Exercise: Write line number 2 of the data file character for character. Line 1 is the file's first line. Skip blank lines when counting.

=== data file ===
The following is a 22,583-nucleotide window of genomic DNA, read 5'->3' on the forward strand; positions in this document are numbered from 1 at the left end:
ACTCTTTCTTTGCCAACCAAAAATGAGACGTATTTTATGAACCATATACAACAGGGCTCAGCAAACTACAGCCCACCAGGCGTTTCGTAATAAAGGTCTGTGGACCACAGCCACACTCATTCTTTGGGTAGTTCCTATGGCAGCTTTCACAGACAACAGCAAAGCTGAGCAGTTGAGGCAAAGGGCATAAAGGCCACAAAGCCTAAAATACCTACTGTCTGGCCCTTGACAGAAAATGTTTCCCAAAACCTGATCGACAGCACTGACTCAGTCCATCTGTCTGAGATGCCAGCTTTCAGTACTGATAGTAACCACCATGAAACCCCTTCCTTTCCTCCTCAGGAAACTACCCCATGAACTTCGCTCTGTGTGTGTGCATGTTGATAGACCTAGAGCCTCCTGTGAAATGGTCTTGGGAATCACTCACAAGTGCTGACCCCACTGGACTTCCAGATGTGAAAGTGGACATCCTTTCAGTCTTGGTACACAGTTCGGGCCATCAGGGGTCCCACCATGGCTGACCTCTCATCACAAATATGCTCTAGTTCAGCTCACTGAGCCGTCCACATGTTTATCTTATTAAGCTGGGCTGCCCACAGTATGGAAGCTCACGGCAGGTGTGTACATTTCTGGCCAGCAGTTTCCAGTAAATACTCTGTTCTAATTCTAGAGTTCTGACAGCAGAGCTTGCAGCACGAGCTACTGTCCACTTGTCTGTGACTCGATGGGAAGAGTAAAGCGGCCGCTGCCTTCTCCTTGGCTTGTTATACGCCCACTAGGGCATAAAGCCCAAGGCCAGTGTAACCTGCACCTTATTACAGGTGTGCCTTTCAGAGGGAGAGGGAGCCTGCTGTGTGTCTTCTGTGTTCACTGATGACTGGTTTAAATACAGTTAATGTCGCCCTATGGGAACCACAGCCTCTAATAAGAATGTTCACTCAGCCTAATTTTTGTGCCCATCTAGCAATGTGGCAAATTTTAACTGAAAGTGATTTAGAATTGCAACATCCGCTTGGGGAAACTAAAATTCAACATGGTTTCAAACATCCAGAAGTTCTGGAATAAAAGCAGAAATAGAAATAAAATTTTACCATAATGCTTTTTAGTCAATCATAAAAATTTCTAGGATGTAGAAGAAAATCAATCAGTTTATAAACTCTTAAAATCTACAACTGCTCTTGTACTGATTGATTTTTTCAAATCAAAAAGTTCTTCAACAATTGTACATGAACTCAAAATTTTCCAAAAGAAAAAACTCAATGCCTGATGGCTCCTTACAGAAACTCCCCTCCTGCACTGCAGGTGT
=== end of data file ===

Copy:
ACTCTTTCTTTGCCAACCAAAAATGAGACGTATTTTATGAACCATATACAACAGGGCTCAGCAAACTACAGCCCACCAGGCGTTTCGTAATAAAGGTCTGTGGACCACAGCCACACTCATTCTTTGGGTAGTTCCTATGGCAGCTTTCACAGACAACAGCAAAGCTGAGCAGTTGAGGCAAAGGGCATAAAGGCCACAAAGCCTAAAATACCTACTGTCTGGCCCTTGACAGAAAATGTTTCCCAAAACCTGATCGACAGCACTGACTCAGTCCATCTGTCTGAGATGCCAGCTTTCAGTACTGATAGTAACCACCATGAAACCCCTTCCTTTCCTCCTCAGGAAACTACCCCATGAACTTCGCTCTGTGTGTGTGCATGTTGATAGACCTAGAGCCTCCTGTGAAATGGTCTTGGGAATCACTCACAAGTGCTGACCCCACTGGACTTCCAGATGTGAAAGTGGACATCCTTTCAGTCTTGGTACACAGTTCGGGCCATCAGGGGTCCCACCATGGCTGACCTCTCATCACAAATATGCTCTAGTTCAGCTCACTGAGCCGTCCACATGTTTATCTTATTAAGCTGGGCTGCCCACAGTATGGAAGCTCACGGCAGGTGTGTACATTTCTGGCCAGCAGTTTCCAGTAAATACTCTGTTCTAATTCTAGAGTTCTGACAGCAGAGCTTGCAGCACGAGCTACTGTCCACTTGTCTGTGACTCGATGGGAAGAGTAAAGCGGCCGCTGCCTTCTCCTTGGCTTGTTATACGCCCACTAGGGCATAAAGCCCAAGGCCAGTGTAACCTGCACCTTATTACAGGTGTGCCTTTCAGAGGGAGAGGGAGCCTGCTGTGTGTCTTCTGTGTTCACTGATGACTGGTTTAAATACAGTTAATGTCGCCCTATGGGAACCACAGCCTCTAATAAGAATGTTCACTCAGCCTAATTTTTGTGCCCATCTAGCAATGTGGCAAATTTTAACTGAAAGTGATTTAGAATTGCAACATCCGCTTGGGGAAACTAAAATTCAACATGGTTTCAAACATCCAGAAGTTCTGGAATAAAAGCAGAAATAGAAATAAAATTTTACCATAATGCTTTTTAGTCAATCATAAAAATTTCTAGGATGTAGAAGAAAATCAATCAGTTTATAAACTCTTAAAATCTACAACTGCTCTTGTACTGATTGATTTTTTCAAATCAAAAAGTTCTTCAACAATTGTACATGAACTCAAAATTTTCCAAAAGAAAAAACTCAATGCCTGATGGCTCCTTACAGAAACTCCCCTCCTGCACTGCAGGTGT